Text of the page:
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Early Years Educator qualifications

The National College for Teaching and Leadership (NCTL) confirmed this week that all entrants to the new level 3 Early Years Educator courses will need to hold a GCSE in Maths and English at grade C or above.

 In accordance with these changes, the Skills Funding Agency will now only fund those courses which require GCSE Maths and English at grades A-C, and the NCTL are also looking to amend the EYFS so practitioners gaining the new Early Years Educator qualification will have to also have Maths and English GCSEs at grade C to count towards staff:child ratios as level 3 in group settings.

Liz Bayram, PACEY's Chief Executive, said, "Whilst we recognise the vital importance of raising professional standards in childcare, we are concerned that requiring individuals who want to enter the profession to have A – C in English and Maths at GCSE before they study the new Early Years Educator (EYE) qualification is not the best way forward. It is likely to reduce the number of people willing to enter the profession, which is already a challenge given the low salaries for childcare professionals. These new proposals also fail to recognise the many different ways in which people enter childcare as a career.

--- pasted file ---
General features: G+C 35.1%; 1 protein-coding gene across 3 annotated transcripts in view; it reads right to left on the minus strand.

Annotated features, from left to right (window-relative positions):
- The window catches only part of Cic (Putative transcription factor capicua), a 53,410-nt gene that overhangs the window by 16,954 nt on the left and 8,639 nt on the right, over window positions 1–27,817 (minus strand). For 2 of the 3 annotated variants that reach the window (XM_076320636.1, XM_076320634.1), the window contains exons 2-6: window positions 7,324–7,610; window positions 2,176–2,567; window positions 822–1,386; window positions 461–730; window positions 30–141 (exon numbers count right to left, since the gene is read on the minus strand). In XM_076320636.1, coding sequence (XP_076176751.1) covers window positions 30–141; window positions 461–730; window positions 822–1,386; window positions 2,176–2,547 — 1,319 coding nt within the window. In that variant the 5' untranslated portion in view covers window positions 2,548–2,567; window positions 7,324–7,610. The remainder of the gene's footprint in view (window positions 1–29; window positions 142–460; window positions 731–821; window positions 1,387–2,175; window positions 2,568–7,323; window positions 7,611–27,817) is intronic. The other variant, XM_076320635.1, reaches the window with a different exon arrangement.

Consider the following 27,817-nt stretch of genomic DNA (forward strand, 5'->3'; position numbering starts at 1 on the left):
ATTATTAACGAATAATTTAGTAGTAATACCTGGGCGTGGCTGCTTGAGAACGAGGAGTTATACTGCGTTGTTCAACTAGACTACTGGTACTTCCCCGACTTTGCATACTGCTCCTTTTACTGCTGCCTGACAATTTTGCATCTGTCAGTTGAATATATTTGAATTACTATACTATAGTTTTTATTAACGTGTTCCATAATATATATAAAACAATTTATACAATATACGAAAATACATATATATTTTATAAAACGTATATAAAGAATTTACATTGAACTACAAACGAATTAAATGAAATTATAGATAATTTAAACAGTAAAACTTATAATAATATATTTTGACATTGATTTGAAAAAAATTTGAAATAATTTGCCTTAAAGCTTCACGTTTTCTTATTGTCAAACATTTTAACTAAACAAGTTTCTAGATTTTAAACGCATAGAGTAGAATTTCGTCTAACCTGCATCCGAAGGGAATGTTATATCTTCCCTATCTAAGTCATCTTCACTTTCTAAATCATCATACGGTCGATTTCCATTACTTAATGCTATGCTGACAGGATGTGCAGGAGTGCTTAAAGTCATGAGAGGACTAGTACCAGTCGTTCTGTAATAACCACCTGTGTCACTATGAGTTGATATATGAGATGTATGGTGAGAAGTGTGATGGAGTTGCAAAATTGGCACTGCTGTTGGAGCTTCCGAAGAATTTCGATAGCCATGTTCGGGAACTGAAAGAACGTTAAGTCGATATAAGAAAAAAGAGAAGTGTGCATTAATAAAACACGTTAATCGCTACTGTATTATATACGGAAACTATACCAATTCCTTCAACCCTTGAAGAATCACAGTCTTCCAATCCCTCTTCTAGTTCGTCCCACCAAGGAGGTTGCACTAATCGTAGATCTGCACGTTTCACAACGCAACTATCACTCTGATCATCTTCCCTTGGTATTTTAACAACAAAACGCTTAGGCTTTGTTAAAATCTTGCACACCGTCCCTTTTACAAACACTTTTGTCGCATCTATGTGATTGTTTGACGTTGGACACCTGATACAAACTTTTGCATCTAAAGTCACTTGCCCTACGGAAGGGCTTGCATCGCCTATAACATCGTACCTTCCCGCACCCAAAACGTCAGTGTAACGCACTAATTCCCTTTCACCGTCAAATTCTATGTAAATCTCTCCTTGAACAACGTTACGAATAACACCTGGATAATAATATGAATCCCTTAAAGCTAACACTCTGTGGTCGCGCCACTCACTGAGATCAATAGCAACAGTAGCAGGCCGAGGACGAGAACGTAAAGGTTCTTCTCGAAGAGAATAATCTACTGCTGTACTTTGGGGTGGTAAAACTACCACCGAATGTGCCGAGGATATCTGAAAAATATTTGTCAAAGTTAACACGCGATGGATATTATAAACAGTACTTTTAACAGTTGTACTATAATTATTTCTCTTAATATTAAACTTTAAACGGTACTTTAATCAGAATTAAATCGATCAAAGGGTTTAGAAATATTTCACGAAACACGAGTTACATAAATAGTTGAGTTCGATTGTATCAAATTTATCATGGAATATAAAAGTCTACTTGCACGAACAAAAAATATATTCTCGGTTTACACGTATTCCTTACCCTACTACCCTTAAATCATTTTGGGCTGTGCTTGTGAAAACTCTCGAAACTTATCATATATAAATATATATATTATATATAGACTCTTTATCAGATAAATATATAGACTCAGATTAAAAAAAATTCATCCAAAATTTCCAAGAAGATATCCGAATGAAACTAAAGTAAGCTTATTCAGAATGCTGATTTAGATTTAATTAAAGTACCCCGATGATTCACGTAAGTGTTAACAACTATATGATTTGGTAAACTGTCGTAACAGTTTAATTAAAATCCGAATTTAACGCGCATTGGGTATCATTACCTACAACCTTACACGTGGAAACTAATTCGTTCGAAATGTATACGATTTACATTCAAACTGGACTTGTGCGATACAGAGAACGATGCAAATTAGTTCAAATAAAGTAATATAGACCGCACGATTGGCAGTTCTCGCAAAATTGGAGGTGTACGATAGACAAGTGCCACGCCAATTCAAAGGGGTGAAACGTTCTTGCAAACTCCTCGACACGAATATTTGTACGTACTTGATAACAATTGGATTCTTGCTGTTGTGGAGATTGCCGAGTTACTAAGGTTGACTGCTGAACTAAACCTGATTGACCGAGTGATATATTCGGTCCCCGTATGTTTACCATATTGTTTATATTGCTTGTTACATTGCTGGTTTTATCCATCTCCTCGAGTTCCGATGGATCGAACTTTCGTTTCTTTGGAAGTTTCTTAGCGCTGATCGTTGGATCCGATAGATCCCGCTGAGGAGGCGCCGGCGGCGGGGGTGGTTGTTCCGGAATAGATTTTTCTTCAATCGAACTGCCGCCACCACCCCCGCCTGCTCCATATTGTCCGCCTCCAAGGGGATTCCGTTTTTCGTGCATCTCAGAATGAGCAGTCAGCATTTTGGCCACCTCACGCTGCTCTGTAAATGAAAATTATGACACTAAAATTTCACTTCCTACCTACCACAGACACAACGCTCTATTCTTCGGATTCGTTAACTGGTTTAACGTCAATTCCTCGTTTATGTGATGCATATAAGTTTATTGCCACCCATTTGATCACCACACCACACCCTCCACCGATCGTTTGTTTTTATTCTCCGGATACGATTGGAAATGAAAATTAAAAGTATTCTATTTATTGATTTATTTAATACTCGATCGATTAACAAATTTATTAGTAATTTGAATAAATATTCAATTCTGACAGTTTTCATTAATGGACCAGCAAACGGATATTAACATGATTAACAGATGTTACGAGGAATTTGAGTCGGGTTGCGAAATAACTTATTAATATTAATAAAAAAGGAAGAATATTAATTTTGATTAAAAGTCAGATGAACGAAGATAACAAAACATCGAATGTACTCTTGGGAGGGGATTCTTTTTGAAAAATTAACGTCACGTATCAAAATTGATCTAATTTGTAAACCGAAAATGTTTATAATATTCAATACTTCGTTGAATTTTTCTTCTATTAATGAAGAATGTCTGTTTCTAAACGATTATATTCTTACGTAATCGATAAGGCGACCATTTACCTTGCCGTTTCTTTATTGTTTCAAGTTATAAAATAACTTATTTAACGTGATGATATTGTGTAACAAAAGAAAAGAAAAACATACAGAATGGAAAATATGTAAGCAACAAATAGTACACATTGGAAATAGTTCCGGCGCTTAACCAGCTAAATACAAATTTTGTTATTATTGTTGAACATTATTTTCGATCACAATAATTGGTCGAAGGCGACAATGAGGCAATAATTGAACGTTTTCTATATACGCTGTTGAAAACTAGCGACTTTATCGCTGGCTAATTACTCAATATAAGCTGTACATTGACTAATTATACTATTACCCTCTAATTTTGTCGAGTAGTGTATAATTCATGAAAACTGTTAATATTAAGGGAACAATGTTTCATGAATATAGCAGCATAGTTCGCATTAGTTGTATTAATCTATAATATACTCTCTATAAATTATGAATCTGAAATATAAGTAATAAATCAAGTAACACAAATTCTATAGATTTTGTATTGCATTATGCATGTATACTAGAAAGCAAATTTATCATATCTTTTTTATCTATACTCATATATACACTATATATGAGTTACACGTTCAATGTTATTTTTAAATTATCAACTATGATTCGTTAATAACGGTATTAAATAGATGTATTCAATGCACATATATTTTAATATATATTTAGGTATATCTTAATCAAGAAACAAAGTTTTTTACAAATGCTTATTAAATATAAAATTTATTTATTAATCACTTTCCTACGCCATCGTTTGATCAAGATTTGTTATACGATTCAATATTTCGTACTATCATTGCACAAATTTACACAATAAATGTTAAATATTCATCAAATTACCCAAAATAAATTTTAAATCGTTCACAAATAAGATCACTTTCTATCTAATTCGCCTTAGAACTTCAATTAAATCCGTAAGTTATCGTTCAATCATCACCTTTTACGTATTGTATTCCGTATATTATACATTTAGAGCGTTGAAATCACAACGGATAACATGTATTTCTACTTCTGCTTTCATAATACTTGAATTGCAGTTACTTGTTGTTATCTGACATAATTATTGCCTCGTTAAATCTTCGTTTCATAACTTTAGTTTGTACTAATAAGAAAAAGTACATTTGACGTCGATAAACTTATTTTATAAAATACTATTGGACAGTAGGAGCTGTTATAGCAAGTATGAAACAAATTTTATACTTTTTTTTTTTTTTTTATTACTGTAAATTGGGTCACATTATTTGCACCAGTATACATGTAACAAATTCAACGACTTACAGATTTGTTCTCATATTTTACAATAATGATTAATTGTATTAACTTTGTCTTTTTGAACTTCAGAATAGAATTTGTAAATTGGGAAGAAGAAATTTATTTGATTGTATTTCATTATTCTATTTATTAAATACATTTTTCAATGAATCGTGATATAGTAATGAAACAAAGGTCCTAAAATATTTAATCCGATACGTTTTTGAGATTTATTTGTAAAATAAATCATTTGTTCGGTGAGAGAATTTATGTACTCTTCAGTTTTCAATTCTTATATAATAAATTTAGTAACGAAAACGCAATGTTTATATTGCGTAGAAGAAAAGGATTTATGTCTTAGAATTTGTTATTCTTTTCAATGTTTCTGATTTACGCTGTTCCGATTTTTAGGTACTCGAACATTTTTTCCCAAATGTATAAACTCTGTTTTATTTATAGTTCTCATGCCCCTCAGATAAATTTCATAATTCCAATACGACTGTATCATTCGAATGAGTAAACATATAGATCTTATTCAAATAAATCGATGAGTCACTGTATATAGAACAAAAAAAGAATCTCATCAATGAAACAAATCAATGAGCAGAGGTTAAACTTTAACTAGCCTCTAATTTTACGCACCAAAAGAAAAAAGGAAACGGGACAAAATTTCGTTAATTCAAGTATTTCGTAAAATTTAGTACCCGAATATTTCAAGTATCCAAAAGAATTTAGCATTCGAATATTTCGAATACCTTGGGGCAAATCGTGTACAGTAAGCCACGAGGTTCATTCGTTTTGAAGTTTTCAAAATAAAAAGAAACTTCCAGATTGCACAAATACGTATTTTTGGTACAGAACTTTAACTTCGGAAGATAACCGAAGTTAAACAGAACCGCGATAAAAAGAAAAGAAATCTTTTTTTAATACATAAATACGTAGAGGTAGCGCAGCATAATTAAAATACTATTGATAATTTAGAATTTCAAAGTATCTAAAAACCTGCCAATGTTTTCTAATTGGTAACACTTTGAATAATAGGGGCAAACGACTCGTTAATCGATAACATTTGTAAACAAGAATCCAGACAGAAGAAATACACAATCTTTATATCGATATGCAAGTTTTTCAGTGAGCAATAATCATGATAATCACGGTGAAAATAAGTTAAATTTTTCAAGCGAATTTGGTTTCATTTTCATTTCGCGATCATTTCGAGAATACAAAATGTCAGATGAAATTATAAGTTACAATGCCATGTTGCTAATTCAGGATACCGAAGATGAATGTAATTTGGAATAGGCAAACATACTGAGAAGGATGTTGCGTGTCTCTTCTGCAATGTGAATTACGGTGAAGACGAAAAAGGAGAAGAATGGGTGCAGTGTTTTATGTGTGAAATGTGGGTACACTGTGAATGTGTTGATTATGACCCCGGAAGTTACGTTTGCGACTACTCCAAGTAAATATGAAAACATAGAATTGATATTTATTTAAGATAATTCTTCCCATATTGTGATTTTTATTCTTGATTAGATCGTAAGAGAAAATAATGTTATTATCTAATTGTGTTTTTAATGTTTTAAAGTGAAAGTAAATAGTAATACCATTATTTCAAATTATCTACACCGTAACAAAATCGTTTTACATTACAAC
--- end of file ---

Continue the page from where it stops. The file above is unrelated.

"PACEY is concerned that Government's decision not to recognise the proven functional skills route for adult learners is a mistake. Functional skills ultimately provide the same outcome, of people with strong maths, English and other core skills. Without this option available to study the EYE qualification, many adult learners wanting a career in childcare will find it more challenging to enter the profession.

"We share the ambition to have a highly qualified childcare workforce, as this is the best way to provide quality care for our youngest children. However this narrow definition of workforce quality will reduce the number of people entering childcare careers in the first place. It risks losing many of the adult learners who currently enter the profession, particularly through the childminding route, who have skills and ability but not yet a formal qualification. Government needs to take a much broader view of workforce development, one that recognises not only the requirements of adult learners but the need to require those already in the childcare profession to continuously develop their skills and knowledge and remain up to date with best practice."

What will be the full impact of these reforms on our members?